There will be a second event in Port Harcourt today, 12 October, in Bundu waterfront community itself, to formally present Amnesty International’s briefing to the residents of Bundu community and to launch the filing of the case at the ECOWAS court and to mark the anniversary of the incident.

Commemorations of the one year anniversary of the shooting will continue  with a concert by local musicians on 14 October.

To learn more about the community’s response to the incident, or to follow the progress of their legal challenge, please visit

Posted in Demand Dignity, International Organizations, Niger, Nigeria | 5 Comments

  1. After reading Little Bee by Chris Cleave, I am always suspicious of armed groups attacking unarmed citizens. Has oil been discovered on their land or did someone just want to develop waterfront property? This shooting and displacing of innocent people has to stop and be investigated by the government.

  2. Papa Bomboy says:

    This whole thing is just funny. Is AI saying that it is right for humans to live in the conditions that the Bundu residents do? I live in a developed country, and I see the conditions here. I do not think that any sensible government will let people live in the conditions that obtain in the waterfronts. I condemn the use of force, but when these stories come out from a place like Bundu, you don’t know what to believe. That place is a hide out for hoodlums, everybody knows that, and the so-called ‘peaceful’ demonstrations may not have been peaceful afterall.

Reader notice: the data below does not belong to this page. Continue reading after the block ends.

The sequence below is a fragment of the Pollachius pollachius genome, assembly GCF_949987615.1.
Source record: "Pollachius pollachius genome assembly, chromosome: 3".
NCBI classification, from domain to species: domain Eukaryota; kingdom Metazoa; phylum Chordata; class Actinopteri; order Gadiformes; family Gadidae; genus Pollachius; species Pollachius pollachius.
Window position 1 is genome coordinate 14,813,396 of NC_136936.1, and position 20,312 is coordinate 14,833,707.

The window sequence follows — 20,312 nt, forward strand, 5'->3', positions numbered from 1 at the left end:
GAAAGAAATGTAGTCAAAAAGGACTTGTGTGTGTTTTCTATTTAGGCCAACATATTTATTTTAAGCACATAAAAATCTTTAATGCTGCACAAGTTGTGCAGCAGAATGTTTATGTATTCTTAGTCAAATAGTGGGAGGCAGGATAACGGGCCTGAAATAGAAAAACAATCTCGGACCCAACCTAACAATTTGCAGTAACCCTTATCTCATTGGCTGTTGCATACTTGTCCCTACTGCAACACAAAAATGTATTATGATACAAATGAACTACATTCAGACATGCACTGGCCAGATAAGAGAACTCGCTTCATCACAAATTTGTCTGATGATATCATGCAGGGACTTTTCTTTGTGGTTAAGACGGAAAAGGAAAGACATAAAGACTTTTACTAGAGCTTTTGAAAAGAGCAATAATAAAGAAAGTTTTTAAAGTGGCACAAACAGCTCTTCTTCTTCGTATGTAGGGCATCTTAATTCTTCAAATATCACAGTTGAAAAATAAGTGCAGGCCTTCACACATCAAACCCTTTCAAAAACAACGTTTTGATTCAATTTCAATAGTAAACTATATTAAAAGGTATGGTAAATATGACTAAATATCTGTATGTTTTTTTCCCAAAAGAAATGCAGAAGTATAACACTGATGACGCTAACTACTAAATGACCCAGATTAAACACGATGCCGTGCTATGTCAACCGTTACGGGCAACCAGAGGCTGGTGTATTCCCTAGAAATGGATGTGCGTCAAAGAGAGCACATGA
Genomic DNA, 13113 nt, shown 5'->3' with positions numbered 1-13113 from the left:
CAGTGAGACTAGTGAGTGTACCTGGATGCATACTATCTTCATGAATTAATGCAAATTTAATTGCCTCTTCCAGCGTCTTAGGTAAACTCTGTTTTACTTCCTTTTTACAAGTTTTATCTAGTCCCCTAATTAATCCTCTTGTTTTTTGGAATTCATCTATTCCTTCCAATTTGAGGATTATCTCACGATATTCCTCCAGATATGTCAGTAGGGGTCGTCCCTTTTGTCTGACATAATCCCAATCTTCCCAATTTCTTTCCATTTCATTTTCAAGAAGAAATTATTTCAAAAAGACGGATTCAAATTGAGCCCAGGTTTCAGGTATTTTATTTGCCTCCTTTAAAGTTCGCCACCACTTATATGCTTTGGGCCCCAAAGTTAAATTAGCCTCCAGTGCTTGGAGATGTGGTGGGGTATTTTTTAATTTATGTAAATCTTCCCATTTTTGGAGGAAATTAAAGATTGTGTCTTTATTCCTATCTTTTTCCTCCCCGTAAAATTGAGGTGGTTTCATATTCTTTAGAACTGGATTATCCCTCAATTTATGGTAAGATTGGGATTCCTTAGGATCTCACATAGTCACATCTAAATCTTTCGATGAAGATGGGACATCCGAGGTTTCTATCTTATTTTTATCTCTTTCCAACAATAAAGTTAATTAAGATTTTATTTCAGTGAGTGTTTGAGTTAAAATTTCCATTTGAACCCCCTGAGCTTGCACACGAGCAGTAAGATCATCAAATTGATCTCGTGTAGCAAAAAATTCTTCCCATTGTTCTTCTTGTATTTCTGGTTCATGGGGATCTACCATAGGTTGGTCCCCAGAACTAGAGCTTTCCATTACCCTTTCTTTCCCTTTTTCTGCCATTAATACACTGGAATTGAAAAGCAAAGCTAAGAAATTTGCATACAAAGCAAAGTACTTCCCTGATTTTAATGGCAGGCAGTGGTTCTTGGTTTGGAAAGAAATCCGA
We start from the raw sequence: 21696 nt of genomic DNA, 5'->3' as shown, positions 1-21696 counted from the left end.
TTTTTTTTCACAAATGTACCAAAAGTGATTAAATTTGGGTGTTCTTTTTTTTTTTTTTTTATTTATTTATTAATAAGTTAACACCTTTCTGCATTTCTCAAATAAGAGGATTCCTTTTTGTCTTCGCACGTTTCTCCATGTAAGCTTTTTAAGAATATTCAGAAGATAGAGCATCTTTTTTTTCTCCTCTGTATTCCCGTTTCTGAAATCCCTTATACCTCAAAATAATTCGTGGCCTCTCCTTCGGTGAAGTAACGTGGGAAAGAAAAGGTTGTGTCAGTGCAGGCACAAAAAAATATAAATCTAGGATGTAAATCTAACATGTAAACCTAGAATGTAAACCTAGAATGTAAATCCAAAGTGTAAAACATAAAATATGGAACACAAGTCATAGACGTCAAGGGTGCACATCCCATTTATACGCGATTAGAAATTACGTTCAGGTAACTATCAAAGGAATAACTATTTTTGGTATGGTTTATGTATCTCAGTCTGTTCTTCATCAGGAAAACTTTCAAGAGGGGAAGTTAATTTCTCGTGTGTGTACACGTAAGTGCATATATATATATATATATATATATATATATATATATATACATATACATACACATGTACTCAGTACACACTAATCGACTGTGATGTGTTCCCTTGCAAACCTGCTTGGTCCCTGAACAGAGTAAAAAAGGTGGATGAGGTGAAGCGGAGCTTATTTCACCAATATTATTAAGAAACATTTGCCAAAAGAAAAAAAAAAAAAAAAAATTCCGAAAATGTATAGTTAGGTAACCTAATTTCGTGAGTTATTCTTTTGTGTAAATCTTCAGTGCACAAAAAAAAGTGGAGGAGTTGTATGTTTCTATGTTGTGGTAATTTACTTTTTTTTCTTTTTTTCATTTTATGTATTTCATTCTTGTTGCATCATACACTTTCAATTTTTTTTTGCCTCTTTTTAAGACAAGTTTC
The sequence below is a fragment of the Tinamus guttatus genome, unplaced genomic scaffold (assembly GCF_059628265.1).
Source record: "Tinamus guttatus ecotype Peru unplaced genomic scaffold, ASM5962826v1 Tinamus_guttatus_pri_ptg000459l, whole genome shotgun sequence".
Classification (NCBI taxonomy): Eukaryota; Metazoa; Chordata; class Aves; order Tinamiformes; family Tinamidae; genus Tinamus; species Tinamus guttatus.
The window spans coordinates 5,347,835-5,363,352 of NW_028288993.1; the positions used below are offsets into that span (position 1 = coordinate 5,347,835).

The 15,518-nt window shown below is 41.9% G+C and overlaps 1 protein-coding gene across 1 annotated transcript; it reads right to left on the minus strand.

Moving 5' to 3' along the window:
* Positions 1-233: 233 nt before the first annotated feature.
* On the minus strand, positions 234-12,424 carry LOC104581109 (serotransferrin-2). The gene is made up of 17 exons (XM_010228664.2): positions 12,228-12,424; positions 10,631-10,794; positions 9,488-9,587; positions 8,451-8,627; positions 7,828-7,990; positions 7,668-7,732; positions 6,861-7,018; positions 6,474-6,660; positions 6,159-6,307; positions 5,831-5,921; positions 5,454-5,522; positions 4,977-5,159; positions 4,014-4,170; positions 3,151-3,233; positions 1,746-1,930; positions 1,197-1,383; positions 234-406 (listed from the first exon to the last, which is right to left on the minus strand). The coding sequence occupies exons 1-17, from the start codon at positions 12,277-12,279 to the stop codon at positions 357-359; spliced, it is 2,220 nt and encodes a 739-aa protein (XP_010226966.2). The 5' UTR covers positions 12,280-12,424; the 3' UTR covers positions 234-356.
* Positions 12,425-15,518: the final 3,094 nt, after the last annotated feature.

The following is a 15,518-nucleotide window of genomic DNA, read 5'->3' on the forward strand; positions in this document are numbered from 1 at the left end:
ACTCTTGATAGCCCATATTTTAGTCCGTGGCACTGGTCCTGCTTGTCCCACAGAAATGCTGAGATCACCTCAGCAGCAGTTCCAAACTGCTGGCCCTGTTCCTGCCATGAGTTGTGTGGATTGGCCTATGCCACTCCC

3. kelechi says:

    I am from this state. I grew up in the state around PH. This so called forced eviction should not happen if the “residents” should stop being stooges in the hands of politicians. In the first place they are illegal squatters, who are claiming ownership of other peoples’ land. However, the important thing is for the Govt. to relocate them and fund their housing for 24 months or longer or permanently for that matter. The use of force should never be considered. The various political players should desist from playing with emotions of these hapless people for the sake of their personal political agenda.After waterfront development, if any of the displaced folks can afford it, then they que up like others and bid for the housing or commercial space that could be available.

  4. This shooting and displacing of innocent people has to stop and be investigated by the government.

  5. chimenem says:

    I sure know that Nigerian Law vests ownership of land in the state government, for which there could be compulsory acqusition of same by the government for OVERRIDING PUBLIC intrest. This in most times goes with compensation. The reasons for governments aquisition should the looked into and also wether there was prior and adequate notice and compensation or wether there was, a gross neglect on the part of the inhibitants of bundi waterside